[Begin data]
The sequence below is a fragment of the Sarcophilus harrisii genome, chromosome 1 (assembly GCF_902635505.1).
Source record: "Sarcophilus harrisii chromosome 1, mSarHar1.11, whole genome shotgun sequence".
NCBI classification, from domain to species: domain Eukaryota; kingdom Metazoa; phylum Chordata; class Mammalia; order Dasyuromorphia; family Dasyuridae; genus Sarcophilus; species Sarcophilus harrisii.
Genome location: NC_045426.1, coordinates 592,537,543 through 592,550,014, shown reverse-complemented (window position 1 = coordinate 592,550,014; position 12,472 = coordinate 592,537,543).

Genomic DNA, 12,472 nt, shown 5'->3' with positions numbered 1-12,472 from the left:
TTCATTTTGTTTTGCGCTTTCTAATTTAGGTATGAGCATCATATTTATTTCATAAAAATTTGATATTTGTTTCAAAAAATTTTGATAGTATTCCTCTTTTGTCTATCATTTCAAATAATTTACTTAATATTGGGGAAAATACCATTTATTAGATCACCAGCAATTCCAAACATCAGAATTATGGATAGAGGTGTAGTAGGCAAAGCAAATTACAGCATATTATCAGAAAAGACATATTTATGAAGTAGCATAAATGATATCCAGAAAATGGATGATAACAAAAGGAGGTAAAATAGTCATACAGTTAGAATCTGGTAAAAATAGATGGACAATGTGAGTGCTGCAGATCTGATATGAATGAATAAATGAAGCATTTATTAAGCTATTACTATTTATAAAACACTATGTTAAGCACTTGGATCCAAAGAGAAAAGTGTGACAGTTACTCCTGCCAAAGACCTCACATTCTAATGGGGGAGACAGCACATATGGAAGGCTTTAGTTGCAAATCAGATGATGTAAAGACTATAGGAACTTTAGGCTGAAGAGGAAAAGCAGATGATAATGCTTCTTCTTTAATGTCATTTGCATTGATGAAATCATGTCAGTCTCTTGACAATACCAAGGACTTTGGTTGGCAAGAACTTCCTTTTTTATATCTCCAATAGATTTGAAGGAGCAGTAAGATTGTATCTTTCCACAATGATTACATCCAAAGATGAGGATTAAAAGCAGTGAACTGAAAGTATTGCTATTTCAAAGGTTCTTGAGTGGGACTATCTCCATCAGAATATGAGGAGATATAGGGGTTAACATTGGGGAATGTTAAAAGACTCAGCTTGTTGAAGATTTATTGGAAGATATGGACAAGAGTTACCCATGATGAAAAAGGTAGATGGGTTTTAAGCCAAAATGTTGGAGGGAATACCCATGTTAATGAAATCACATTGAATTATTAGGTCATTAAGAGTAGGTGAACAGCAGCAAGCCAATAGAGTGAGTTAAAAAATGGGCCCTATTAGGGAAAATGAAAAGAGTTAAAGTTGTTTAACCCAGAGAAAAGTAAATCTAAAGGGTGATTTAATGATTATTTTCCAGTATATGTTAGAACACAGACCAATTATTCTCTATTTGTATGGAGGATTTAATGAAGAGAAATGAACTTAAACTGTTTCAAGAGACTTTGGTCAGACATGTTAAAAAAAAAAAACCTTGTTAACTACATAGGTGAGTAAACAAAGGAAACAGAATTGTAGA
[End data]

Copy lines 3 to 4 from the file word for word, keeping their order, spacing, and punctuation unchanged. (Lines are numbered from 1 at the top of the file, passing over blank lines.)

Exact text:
NCBI classification, from domain to species: domain Eukaryota; kingdom Metazoa; phylum Chordata; class Mammalia; order Dasyuromorphia; family Dasyuridae; genus Sarcophilus; species Sarcophilus harrisii.
Genome location: NC_045426.1, coordinates 592,537,543 through 592,550,014, shown reverse-complemented (window position 1 = coordinate 592,550,014; position 12,472 = coordinate 592,537,543).